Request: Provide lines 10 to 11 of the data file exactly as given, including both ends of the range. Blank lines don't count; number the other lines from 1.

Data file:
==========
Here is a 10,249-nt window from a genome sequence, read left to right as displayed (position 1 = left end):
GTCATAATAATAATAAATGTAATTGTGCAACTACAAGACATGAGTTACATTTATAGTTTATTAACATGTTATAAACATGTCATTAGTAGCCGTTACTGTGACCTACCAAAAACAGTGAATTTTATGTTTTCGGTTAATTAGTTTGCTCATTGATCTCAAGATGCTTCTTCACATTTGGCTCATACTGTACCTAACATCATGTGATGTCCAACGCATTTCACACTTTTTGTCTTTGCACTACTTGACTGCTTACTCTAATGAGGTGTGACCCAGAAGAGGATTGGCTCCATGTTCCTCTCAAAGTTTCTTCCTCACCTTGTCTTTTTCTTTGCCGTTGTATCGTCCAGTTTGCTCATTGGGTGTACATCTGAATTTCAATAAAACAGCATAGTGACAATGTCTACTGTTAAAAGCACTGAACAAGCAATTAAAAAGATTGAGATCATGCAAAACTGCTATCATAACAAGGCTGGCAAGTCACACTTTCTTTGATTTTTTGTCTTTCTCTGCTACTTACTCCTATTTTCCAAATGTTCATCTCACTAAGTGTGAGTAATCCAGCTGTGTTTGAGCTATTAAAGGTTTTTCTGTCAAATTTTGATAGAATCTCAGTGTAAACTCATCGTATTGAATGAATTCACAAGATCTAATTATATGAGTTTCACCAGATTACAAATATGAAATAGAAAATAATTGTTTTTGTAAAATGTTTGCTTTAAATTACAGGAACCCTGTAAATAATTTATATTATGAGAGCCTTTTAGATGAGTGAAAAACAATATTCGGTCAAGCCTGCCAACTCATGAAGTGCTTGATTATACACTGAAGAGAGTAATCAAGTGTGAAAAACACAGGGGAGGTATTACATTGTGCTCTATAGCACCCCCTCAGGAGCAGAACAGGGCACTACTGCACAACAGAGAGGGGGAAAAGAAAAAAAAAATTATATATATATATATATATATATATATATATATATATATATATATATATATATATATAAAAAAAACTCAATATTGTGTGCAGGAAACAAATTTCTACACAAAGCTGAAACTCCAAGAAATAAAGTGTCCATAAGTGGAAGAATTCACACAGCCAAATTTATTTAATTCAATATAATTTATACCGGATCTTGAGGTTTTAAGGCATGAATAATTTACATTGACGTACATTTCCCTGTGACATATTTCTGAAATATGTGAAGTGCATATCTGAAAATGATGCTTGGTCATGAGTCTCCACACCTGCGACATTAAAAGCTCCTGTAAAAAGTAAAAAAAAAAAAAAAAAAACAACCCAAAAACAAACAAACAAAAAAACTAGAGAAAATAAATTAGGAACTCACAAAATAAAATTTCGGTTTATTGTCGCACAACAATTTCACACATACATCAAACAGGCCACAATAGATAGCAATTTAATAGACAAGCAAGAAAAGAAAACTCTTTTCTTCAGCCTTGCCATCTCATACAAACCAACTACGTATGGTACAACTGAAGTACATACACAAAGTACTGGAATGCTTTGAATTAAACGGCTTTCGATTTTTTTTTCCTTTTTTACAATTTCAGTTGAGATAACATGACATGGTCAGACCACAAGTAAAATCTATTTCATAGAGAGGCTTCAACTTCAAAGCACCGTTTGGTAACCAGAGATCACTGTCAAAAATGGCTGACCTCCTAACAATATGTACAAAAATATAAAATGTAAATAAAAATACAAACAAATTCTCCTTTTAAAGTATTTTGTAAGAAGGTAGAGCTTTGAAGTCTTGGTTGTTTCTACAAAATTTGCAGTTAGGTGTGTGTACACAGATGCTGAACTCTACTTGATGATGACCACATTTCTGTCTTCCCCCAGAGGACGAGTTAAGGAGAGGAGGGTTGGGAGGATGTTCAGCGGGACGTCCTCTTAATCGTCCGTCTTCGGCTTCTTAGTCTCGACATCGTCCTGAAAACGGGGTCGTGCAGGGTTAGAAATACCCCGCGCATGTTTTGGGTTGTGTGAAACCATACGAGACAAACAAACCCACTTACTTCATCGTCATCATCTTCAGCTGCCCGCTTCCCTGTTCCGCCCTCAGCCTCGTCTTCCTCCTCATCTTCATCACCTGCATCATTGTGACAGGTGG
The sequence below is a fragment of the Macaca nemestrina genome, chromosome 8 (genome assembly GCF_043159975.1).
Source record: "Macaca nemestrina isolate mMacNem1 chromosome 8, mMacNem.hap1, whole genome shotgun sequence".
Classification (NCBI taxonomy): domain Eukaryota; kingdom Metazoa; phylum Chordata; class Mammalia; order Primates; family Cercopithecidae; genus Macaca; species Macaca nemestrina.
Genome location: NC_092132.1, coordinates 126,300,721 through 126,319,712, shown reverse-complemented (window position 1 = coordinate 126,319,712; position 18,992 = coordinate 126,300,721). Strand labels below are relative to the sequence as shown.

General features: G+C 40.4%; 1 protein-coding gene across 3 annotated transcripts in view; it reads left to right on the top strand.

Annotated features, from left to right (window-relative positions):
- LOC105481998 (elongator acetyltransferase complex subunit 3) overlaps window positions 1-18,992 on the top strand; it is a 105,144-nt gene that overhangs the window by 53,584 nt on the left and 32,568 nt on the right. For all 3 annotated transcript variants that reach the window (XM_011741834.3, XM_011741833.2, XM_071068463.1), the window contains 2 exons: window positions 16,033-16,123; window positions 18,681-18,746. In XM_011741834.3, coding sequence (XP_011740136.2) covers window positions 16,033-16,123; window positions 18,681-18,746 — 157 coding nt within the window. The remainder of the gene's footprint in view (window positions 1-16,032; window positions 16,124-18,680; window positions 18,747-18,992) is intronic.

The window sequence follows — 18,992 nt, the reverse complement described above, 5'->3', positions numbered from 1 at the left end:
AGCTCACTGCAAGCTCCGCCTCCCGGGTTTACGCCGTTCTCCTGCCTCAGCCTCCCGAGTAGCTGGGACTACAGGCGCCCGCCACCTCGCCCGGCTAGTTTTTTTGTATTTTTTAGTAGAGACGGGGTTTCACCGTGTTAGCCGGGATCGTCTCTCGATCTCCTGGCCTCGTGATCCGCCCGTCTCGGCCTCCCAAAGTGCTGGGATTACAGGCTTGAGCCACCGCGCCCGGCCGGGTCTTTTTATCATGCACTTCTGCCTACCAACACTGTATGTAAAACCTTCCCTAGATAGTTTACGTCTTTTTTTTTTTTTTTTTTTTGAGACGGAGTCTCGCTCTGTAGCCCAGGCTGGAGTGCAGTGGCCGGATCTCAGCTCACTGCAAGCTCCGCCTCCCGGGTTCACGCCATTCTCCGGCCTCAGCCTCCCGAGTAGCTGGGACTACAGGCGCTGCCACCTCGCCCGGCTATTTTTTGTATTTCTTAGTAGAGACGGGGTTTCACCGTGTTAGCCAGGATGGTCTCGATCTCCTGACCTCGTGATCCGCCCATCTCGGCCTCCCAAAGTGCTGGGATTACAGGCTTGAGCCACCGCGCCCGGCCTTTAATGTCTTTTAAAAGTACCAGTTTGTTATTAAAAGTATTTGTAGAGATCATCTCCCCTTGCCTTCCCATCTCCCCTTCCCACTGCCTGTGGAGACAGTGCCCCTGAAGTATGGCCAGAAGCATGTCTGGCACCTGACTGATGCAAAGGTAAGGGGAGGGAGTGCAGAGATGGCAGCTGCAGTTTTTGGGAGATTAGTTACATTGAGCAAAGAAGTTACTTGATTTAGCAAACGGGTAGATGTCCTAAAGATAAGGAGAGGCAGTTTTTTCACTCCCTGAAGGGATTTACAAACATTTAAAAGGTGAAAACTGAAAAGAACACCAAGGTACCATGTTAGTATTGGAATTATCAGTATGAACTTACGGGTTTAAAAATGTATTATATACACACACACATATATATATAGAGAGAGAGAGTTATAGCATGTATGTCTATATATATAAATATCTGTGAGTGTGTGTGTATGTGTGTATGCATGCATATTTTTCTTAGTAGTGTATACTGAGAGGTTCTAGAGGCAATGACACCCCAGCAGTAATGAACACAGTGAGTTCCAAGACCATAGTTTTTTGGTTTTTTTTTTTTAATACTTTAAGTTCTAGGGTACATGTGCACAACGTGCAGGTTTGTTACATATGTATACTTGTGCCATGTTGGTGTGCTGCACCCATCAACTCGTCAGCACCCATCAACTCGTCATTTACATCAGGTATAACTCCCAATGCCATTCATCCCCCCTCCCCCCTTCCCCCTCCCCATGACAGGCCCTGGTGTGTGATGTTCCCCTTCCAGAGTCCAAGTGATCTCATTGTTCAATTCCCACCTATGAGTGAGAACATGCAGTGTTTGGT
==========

The window sequence follows — 18,992 nt, the reverse complement described above, 5'->3', positions numbered from 1 at the left end:
AGCTCACTGCAAGCTCCGCCTCCCGGGTTTACGCCGTTCTCCTGCCTCAGCCTCCCGAGTAGCTGGGACTACAGGCGCCCGCCACCTCGCCCGGCTAGTTTTTTTGTATTTTTTAGTAGAGACGGGGTTTCACCGTGTTAGCCGGGATCGTCTCTCGATCTCCTGGCCTCGTGATCCGCCCGTCTCGGCCTCCCAAAGTGCTGGGATTACAGGCTTGAGCCACCGCGCCCGGCCGGGTCTTTTTATCATGCACTTCTGCCTACCAACACTGTATGTAAAACCTTCCCTAGATAGTTTACGTCTTTTTTTTTTTTTTTTTTTTGAGACGGAGTCTCGCTCTGTAGCCCAGGCTGGAGTGCAGTGGCCGGATCTCAGCTCACTGCAAGCTCCGCCTCCCGGGTTCACGCCATTCTCCGGCCTCAGCCTCCCGAGTAGCTGGGACTACAGGCGCTGCCACCTCGCCCGGCTATTTTTTGTATTTCTTAGTAGAGACGGGGTTTCACCGTGTTAGCCAGGATGGTCTCGATCTCCTGACCTCGTGATCCGCCCATCTCGGCCTCCCAAAGTGCTGGGATTACAGGCTTGAGCCACCGCGCCCGGCCTTTAATGTCTTTTAAAAGTACCAGTTTGTTATTAAAAGTATTTGTAGAGATCATCTCCCCTTGCCTTCCCATCTCCCCTTCCCACTGCCTGTGGAGACAGTGCCCCTGAAGTATGGCCAGAAGCATGTCTGGCACCTGACTGATGCAAAGGTAAGGGGAGGGAGTGCAGAGATGGCAGCTGCAGTTTTTGGGAGATTAGTTACATTGAGCAAAGAAGTTACTTGATTTAGCAAACGGGTAGATGTCCTAAAGATAAGGAGAGGCAGTTTTTTCACTCCCTGAAGGGATTTACAAACATTTAAAAGGTGAAAACTGAAAAGAACACCAAGGTACCATGTTAGTATTGGAATTATCAGTATGAACTTACGGGTTTAAAAATGTATTATATACACACACACATATATATATAGAGAGAGAGAGTTATAGCATGTATGTCTATATATATAAATATCTGTGAGTGTGTGTGTATGTGTGTATGCATGCATATTTTTCTTAGTAGTGTATACTGAGAGGTTCTAGAGGCAATGACACCCCAGCAGTAATGAACACAGTGAGTTCCAAGACCATAGTTTTTTGGTTTTTTTTTTTTAATACTTTAAGTTCTAGGGTACATGTGCACAACGTGCAGGTTTGTTACATATGTATACTTGTGCCATGTTGGTGTGCTGCACCCATCAACTCGTCAGCACCCATCAACTCGTCATTTACATCAGGTATAACTCCCAATGCCATTCATCCCCCCTCCCCCCTTCCCCCTCCCCATGACAGGCCCTGGTGTGTGATGTTCCCCTTCCAGAGTCCAAGTGATCTCATTGTTCAATTCCCACCTATGAGTGAGAACATGCAGTGTTTGGT